Joe Chel­liah im­mor­talised

Renowned mu­si­cian Joe Chel­liah has his life chron­i­cled in all its glory in his au­to­bi­og­ra­phy.

The Star Malaysia - Star2 - - FRONT PAGE - By n. RAMA LO­HAn

THERE’S a fine line that sep­a­rates con­fi­dence and ar­ro­gance. Renowned (and in some cir­cles, con­sid­ered le­gendary) Malaysian mu­si­cian Joe Chel­liah treads this di­vide like a skilled tight-rope walker. He knows the mu­si­cal land­scape of yes­ter­year like the back of his hand. More than that, he is also acutely aware of the fail­ings of the ed­u­ca­tion sys­tem, hav­ing served as a teacher from the 1960s through the 90s when he opted out of govern­ment ser­vice.

Lit­tle rea­son for him to pre­tend to be a green­horn be­cause that he cer­tainly is not. And why wouldn’t Chel­liah have the right to blow his own trum­pet, too? Af­ter all, he’s been there, done that, and bought the prover­bial T-shirt.

In fact, dur­ing a re­cent in­ter­view at a ho­tel in Petaling Jaya, Se­lan­gor, he found no rea­son to be bashful when he proudly claimed; “If you don’t know me, you can’t claim to be a mu­si­cian in Malaysia.”

It’s this sense of con­vic­tion that en­dears him to most cir­cles and finds him re­viled by oth­ers. Af­ter all, there’s al­ways a price to fame, isn’t there?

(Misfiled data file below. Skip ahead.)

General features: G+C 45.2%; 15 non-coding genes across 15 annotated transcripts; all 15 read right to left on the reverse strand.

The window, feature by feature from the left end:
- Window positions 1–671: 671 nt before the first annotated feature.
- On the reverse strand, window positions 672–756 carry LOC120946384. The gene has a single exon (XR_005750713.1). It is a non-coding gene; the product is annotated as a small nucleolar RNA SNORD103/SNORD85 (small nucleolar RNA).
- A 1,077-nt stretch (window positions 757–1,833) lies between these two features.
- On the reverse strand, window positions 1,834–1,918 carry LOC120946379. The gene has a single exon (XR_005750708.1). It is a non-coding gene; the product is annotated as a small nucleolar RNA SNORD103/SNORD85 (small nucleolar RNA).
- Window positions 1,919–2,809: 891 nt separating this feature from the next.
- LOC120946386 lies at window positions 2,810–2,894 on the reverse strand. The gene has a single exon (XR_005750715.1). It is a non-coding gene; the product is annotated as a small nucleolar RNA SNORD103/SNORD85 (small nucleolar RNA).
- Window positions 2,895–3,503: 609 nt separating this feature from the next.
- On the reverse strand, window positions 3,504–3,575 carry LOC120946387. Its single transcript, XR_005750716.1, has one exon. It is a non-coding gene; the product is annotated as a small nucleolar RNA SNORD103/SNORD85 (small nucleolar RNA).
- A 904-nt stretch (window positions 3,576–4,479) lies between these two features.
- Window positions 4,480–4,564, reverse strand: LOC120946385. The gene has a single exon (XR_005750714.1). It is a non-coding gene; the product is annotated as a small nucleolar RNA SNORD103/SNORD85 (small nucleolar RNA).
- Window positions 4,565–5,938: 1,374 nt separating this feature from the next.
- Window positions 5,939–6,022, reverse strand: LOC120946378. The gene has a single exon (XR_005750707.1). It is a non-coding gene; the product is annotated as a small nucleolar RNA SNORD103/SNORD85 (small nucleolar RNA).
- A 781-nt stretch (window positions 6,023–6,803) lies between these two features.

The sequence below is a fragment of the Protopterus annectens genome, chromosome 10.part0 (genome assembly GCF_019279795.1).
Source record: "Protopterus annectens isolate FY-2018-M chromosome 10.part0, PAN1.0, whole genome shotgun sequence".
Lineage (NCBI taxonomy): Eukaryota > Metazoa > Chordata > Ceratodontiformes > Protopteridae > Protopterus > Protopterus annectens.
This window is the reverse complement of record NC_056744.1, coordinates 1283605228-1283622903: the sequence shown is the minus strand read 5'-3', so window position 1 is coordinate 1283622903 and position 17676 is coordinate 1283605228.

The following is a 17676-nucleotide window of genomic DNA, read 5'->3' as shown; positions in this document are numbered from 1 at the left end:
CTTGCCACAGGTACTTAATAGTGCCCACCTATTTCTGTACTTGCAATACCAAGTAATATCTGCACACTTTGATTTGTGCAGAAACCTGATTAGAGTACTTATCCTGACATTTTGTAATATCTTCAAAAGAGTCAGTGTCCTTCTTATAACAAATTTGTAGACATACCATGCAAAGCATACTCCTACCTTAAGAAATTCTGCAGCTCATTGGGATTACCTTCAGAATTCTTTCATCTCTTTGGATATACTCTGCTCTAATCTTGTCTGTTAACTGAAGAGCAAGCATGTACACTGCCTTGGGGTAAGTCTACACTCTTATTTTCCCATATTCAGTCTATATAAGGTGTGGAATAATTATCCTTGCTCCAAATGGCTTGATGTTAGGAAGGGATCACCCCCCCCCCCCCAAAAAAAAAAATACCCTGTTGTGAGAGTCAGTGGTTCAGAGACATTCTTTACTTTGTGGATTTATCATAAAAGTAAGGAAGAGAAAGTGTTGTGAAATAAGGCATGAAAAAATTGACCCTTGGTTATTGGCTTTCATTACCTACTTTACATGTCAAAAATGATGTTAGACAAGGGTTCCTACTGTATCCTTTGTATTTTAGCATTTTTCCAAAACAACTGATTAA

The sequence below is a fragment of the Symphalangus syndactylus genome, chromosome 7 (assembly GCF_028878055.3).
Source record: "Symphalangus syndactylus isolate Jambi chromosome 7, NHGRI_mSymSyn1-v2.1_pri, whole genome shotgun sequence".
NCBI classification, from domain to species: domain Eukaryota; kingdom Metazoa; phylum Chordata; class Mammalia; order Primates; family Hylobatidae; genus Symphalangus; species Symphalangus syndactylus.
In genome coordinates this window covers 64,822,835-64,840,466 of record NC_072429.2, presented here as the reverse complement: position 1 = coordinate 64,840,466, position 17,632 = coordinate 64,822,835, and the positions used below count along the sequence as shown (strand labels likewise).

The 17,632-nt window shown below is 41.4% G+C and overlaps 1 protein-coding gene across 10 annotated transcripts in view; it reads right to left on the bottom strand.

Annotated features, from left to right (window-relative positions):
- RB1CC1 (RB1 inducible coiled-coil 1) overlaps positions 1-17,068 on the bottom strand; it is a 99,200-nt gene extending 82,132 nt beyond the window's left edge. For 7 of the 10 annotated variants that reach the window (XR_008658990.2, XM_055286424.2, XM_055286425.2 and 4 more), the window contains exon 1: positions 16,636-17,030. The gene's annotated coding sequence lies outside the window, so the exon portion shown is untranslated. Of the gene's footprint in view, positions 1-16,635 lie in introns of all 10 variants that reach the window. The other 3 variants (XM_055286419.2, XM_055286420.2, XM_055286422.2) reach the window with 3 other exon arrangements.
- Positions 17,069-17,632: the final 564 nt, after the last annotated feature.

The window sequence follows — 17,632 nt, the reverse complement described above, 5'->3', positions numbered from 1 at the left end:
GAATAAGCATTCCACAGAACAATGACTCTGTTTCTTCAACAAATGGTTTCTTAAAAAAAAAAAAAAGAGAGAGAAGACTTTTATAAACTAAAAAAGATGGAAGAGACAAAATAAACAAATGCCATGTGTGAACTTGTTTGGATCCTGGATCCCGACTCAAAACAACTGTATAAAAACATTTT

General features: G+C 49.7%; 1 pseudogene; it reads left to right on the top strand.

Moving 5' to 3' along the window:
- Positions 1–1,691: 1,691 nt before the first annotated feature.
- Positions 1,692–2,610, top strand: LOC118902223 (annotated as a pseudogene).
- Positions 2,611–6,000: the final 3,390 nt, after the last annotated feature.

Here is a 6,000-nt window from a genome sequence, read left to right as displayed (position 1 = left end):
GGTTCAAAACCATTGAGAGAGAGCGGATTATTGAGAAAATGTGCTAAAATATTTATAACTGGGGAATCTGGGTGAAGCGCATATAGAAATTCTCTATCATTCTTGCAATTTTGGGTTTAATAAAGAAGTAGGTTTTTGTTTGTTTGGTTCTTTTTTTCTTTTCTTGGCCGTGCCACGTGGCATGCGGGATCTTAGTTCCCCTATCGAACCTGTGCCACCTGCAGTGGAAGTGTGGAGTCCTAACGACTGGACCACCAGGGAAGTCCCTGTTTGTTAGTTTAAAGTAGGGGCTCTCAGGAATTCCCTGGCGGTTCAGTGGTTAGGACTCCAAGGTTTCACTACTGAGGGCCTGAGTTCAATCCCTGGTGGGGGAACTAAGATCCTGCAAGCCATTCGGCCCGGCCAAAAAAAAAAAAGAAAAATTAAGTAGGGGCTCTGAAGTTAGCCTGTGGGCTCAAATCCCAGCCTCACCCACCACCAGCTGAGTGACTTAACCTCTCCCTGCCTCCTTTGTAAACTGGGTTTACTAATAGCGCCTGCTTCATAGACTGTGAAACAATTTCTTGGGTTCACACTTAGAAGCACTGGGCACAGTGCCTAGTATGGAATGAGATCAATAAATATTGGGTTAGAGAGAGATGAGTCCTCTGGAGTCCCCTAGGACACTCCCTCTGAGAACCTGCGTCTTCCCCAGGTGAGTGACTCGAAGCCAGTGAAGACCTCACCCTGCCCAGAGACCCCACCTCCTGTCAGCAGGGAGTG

The Times & Chimes Of Joe Chel­liah, his au­to­bi­og­ra­phy, nar­rates the story of a man born into the es­teemed Naadar com­mu­nity from South In­dia, who grew up in post-war Malaya in Nor­danal Es­tate in Jo­hor, carved a niche for him­self as a re­spected mu­si­cian with Roziah Lat­iff and The Jay­hawk­ers, while main­tain­ing a ca­reer as a school teacher and mu­sic ed­u­ca­tor.

Putting 66 years of his life into a book was never go­ing to be easy. In the process, Chel­liah has had to bare his soul, ad­mit­ting though that 10% of the ma­te­rial never made it into the book for po­lit­i­cal cor­rect­ness and pri­vacy. How­ever, like all ca­pa­ble au­thors, Chel­liah gave his mind free reign. “I’m a thinker and an ed­u­ca­tion­ist. I’m al­ways mulling over what’s wrong. I’m a vo­ra­cious reader, too. It’s as sim­ple as this, if no­body reads, then no­body writes. If I don’t record this, who will?” rea­soned Chel­liah, who changed his name to Jo­hami Ab­dul­lah fol­low­ing his mar­riage to Norhami­dah Ab­dul Hamid in 1970.

Then he launched into a tirade distin­guish­ing to­day’s gen­er­a­tion from his, adding on a poignant ob­ser­va­tion: “I’m a prod­uct of my time.”

Through­out his book, Chel­liah re­calls in­trigu­ing events in his life. Some of the most charm­ing rec­ol­lec­tions are that of his youth, his bach­e­lor days in the swinging 1960s and fa­ther­hood. He men­tions be­ing smitten by a cousin from In­dia, his dad’s ath­leti­cism (his fa­ther could com­plete the 100-yard dash in 9.98 sec­onds ... some­thing he ini­tially doubted him­self) and the use of a Moulinex blender when rais­ing his chil­dren in the 1970s.

Clearly, the re­search must have been a daunt­ing task but Chel­liah puts it down to de­sire and drive.

“I’m not just sit­ting around as a re­tiree. While I’ve been af­forded the lux­ury of time, I feel this still all comes down to time man­age­ment. Time is not go­ing to land on your lap – you have to make it. It took me five years to write this book. There was a lot of edit­ing and reed­it­ing,” he con­fessed, ex­plain­ing that all this was achieved while he con­tin­ues to hold a job as an events man­ager (he’s the gen­eral man­ager for NJ En­ter­tain­ment Con­sul­tants).